- The Washington Times - Friday, April 15, 2016

Legendary superhero teams learn to work together while trying to save Earth from a world-consuming demon in Justice League vs Teen Titans: Limited Edition Gift Set (Warner Bros. Home Entertainment, Rated PG-13, $24.98, 78 minutes).

DC Entertainment’s latest addition to its ever-accumulating collection of direct-to-Blu-ray, full-length PG-13 cartoons moves away from its normally more oppressive, adult-themed storylines and actually offers some fun hijinks co-starring younger heroes.

The story, loosely based on multiple story arcs from the “Teen Titans” comic book series including writer Marv Wolfman’s and artist George Perez’s work in the 1980s, opens with a Justice League battle against the Legion of Doom, in which Robin violently intervenes, and Batman realizes he can’t control his comrade and tween-aged son Damien Wayne.

With help from Nightwing, they decide to have the arrogant, pint-sized hero get some lessons in humility and teamwork by staying with the youthful group the Teen Titans consisting of Starfire, Raven, Beast Boy and Blue Beetle.

Overshadowing all is the reemergence of Raven’s father, the Pandora’s box of interdimensional demons, Trigon. He wants his daughter back by his side and will stop at nothing to hurt her friends and destroy her life to accomplish his goal including the possession of Superman, Wonder Woman and Flash.

You can bet that leads to enormous swaths of battles between heroes (did you ever wonder who would win a fight between Superman and the Flash?) and a concluding donnybrook with Trigon while Raven’s origin is revealed.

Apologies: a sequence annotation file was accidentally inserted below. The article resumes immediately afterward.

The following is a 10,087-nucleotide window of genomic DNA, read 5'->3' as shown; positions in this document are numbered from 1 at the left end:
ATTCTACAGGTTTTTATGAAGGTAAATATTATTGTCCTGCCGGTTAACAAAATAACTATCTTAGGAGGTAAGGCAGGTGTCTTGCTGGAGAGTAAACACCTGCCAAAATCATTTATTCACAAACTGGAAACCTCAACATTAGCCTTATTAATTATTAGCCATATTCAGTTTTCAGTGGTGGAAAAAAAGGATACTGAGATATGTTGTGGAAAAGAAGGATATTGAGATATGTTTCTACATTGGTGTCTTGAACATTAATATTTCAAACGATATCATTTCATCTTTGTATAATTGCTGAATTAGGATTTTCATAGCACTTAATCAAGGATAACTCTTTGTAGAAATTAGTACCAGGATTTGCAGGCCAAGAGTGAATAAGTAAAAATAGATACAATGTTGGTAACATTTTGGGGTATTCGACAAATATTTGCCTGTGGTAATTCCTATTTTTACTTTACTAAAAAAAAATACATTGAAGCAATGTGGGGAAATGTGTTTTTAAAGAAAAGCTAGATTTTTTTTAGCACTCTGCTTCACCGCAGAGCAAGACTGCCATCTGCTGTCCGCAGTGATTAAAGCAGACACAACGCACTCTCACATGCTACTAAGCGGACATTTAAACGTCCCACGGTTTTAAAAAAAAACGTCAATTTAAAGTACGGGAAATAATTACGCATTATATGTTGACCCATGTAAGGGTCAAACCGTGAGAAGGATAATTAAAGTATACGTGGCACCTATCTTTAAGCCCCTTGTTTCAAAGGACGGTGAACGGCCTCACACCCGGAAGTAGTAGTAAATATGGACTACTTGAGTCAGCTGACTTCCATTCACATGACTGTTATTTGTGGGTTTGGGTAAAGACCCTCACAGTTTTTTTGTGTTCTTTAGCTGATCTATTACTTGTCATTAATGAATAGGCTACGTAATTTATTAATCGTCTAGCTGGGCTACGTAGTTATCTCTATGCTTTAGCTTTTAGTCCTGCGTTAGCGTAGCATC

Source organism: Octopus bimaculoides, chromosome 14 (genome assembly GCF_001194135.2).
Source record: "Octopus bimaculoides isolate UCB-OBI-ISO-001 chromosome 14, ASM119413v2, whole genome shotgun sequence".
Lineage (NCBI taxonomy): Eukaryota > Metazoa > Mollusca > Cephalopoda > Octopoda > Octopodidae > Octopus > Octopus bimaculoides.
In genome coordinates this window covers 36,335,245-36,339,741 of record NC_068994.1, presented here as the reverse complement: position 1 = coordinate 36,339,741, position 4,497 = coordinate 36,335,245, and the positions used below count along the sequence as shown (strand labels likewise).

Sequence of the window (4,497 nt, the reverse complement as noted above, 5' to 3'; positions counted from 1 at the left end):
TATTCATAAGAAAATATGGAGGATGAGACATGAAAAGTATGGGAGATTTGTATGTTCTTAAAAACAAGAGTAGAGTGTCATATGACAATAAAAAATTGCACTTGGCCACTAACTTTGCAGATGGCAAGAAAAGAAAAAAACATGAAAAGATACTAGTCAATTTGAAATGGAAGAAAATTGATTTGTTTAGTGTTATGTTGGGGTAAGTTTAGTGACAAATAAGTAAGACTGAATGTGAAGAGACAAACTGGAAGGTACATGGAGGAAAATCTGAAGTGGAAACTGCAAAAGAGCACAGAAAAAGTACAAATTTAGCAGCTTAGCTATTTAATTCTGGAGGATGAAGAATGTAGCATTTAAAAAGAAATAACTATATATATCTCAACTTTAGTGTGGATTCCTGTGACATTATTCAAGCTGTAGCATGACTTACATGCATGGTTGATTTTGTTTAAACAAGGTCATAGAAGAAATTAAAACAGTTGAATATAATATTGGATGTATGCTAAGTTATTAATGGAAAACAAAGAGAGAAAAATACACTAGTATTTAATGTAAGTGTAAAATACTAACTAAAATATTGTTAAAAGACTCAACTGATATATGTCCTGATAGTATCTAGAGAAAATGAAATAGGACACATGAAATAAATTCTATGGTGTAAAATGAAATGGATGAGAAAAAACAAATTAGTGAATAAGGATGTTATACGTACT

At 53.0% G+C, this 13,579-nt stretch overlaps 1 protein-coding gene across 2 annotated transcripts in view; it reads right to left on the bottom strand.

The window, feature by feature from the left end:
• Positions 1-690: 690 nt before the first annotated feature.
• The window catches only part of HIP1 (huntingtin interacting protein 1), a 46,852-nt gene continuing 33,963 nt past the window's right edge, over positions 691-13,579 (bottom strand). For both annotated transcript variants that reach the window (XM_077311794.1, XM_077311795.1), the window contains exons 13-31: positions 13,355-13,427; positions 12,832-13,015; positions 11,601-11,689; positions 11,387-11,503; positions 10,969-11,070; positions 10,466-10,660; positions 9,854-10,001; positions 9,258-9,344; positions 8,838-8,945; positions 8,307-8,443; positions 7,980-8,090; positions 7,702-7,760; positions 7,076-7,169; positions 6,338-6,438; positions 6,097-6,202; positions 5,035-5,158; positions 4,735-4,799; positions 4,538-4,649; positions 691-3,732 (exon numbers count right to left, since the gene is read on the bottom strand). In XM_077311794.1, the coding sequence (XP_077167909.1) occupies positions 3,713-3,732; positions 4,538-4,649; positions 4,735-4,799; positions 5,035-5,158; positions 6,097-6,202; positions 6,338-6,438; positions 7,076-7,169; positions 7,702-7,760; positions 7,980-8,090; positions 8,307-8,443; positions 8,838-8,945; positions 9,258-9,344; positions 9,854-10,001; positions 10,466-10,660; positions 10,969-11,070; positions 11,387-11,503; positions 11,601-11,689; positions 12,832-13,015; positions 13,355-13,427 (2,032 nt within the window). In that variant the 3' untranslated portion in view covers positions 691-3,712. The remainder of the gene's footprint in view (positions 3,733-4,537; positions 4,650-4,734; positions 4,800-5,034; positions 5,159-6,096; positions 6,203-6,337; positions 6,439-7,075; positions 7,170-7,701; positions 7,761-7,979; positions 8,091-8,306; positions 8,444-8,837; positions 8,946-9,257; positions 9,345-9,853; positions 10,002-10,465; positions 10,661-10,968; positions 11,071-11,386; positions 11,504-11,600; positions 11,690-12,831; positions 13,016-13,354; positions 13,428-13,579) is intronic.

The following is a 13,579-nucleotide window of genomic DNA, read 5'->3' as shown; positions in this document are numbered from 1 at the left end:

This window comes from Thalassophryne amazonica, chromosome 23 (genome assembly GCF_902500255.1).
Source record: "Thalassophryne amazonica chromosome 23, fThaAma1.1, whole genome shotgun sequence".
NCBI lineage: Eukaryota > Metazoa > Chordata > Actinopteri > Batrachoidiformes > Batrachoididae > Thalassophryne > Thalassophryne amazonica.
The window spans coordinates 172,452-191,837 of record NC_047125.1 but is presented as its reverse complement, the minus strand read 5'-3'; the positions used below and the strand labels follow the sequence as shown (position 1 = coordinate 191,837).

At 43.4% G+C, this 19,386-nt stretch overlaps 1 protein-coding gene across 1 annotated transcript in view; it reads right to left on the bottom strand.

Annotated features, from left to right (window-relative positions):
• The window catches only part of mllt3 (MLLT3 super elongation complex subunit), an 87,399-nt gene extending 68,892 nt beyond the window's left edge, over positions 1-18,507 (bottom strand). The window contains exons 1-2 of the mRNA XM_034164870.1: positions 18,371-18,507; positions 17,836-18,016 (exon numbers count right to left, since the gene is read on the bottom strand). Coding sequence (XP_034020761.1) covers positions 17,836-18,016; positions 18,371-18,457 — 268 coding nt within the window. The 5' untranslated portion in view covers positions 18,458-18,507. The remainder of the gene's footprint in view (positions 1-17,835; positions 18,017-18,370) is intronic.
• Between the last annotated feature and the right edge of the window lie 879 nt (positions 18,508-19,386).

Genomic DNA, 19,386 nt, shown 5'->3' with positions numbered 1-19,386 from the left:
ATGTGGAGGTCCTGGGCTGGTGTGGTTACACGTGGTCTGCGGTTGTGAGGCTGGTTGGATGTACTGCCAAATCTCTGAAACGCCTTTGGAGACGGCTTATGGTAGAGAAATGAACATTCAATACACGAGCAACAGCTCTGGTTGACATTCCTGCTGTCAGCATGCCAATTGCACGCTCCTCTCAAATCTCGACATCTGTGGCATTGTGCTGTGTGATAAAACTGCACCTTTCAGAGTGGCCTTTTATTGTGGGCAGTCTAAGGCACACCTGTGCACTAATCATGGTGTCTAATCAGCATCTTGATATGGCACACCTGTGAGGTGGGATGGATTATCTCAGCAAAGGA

SEE ALSO: Blu-ray review: ‘Star Wars: The Force Awakens’

The animation remains impressive throughout, consistent with the recent toons featuring Damien Wayne (“Batman vs. Robin” and “Batman: Bad Blood”) and, at points, is now really eye-popping on Blu-ray, especially when admiring the design of the gorgeous Starfire in action.

In fact, director Sam Liu’s focus on action and animation often outshine the overreaching story that packs many subplots and character introductions into the 78 minutes.

And, although the Teen Titans add plenty of levity, it’s a bit too corny at points while taking away from the serious struggle of Raven and her team.

For example, Robin challenging Beast Boy to a dance-off in a popular music rhythm-based game at a local carnival seemed way too farfetched for the young Mr. Wayne’s sober and curmudgeonly personality.

As almost always with DC Entertainment’s direct to Blu-ray releases, the extras on the disc make for a tempting purchase of the package.

Start with an excellent but breezy 23-minute overview of the history of the teen sidekick in DC Comics, with help from Mike Carlin (creative director of Animation DC Entertainment), Dan Didio (co-publisher of DC Comics), Mr. Wolfman and some classic comic art from the 1960s through the 1980s.

The segment covers DC Comics creating heroes such as Wonder Girl, Robin, Aqualad, Speedy and Kid Flash and adapting to the cultural changes of each decade to empower a younger demographic of reader.